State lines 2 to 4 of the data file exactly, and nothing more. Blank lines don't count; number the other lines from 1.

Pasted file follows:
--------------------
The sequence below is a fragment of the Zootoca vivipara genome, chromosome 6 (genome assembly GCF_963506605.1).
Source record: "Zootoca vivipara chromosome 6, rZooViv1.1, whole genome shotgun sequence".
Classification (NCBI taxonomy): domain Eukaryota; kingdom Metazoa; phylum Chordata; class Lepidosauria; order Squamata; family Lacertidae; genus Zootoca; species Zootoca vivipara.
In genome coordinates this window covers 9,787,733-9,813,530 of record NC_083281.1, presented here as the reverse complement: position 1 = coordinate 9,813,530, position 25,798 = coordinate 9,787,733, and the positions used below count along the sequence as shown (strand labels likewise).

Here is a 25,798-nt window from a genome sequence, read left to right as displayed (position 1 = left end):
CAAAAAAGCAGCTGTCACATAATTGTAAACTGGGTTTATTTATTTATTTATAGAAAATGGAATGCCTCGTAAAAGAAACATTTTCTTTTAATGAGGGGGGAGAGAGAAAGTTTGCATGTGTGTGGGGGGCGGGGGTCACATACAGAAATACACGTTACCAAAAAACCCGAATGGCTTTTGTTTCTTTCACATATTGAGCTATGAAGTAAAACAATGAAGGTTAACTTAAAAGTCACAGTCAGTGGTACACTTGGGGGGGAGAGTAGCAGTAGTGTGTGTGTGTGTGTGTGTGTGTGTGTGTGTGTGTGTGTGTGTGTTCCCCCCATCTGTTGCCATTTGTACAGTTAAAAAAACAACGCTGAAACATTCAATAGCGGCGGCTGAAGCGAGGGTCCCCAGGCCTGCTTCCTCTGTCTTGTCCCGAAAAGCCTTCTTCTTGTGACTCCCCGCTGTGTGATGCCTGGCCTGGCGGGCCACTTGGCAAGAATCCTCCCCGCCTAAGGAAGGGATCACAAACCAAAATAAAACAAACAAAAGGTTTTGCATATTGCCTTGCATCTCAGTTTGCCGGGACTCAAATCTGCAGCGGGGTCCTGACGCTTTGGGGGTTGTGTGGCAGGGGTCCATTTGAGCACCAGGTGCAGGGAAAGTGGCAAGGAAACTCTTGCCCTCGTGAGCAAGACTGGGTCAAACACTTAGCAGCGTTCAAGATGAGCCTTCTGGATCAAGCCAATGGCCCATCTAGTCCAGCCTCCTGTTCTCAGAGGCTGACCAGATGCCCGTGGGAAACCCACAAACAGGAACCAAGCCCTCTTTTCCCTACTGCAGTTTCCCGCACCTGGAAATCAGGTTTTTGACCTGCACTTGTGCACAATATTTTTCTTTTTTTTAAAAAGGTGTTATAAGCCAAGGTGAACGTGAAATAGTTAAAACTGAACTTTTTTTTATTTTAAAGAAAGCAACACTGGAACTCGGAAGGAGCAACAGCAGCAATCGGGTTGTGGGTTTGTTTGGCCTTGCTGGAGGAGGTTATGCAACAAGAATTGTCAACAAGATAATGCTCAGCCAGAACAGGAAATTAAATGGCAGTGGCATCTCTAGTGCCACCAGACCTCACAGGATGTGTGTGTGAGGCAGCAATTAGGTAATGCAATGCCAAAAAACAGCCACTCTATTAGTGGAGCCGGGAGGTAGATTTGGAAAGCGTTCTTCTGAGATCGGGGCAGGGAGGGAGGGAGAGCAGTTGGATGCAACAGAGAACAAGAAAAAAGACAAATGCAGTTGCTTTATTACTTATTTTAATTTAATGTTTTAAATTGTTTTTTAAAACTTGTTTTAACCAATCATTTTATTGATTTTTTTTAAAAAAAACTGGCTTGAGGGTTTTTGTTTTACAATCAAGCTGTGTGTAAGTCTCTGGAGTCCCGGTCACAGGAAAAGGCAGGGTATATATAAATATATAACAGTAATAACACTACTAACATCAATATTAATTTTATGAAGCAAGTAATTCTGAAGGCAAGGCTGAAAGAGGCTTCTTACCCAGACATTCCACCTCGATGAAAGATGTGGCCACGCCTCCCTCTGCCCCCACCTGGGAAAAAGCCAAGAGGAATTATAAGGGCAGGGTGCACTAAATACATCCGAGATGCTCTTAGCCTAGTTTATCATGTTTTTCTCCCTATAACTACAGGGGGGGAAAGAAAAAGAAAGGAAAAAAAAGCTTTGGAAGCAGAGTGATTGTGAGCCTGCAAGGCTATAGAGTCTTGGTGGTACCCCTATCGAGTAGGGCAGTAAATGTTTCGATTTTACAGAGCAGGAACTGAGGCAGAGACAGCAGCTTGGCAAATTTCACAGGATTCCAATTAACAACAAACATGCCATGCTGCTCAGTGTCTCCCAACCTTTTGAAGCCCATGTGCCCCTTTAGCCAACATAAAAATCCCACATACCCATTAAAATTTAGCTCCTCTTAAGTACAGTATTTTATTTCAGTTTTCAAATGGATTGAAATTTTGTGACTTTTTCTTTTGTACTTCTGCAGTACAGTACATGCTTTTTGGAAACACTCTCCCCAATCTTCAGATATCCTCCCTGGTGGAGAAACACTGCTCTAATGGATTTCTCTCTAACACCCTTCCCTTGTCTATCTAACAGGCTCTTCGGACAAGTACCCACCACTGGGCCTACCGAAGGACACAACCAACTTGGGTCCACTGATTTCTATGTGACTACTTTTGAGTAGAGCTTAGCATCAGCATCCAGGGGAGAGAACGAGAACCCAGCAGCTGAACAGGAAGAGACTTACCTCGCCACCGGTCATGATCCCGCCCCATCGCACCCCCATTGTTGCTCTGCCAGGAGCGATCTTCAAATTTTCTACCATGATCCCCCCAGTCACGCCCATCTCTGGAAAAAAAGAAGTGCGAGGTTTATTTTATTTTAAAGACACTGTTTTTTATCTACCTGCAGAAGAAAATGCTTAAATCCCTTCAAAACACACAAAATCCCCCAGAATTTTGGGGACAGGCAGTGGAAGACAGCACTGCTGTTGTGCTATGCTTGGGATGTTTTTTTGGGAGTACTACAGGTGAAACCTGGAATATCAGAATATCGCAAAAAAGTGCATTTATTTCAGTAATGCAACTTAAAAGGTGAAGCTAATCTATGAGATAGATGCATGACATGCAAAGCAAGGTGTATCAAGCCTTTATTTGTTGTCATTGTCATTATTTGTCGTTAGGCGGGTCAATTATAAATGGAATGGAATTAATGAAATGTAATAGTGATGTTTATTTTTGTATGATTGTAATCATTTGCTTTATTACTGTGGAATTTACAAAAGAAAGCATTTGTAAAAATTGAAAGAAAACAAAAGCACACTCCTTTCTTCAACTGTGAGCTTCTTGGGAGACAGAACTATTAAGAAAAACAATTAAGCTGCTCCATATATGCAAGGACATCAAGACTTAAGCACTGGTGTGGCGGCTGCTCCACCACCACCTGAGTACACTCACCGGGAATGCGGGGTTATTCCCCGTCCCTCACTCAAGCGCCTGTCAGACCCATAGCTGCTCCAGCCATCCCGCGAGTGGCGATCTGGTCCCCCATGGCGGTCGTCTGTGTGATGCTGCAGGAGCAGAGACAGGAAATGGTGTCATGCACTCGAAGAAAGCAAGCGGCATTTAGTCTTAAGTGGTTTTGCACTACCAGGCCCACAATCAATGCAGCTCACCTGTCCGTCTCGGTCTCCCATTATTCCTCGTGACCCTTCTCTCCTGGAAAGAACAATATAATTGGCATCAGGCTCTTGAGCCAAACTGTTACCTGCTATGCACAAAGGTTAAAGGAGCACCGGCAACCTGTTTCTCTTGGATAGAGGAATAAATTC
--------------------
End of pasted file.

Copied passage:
Source record: "Zootoca vivipara chromosome 6, rZooViv1.1, whole genome shotgun sequence".
Classification (NCBI taxonomy): domain Eukaryota; kingdom Metazoa; phylum Chordata; class Lepidosauria; order Squamata; family Lacertidae; genus Zootoca; species Zootoca vivipara.
In genome coordinates this window covers 9,787,733-9,813,530 of record NC_083281.1, presented here as the reverse complement: position 1 = coordinate 9,813,530, position 25,798 = coordinate 9,787,733, and the positions used below count along the sequence as shown (strand labels likewise).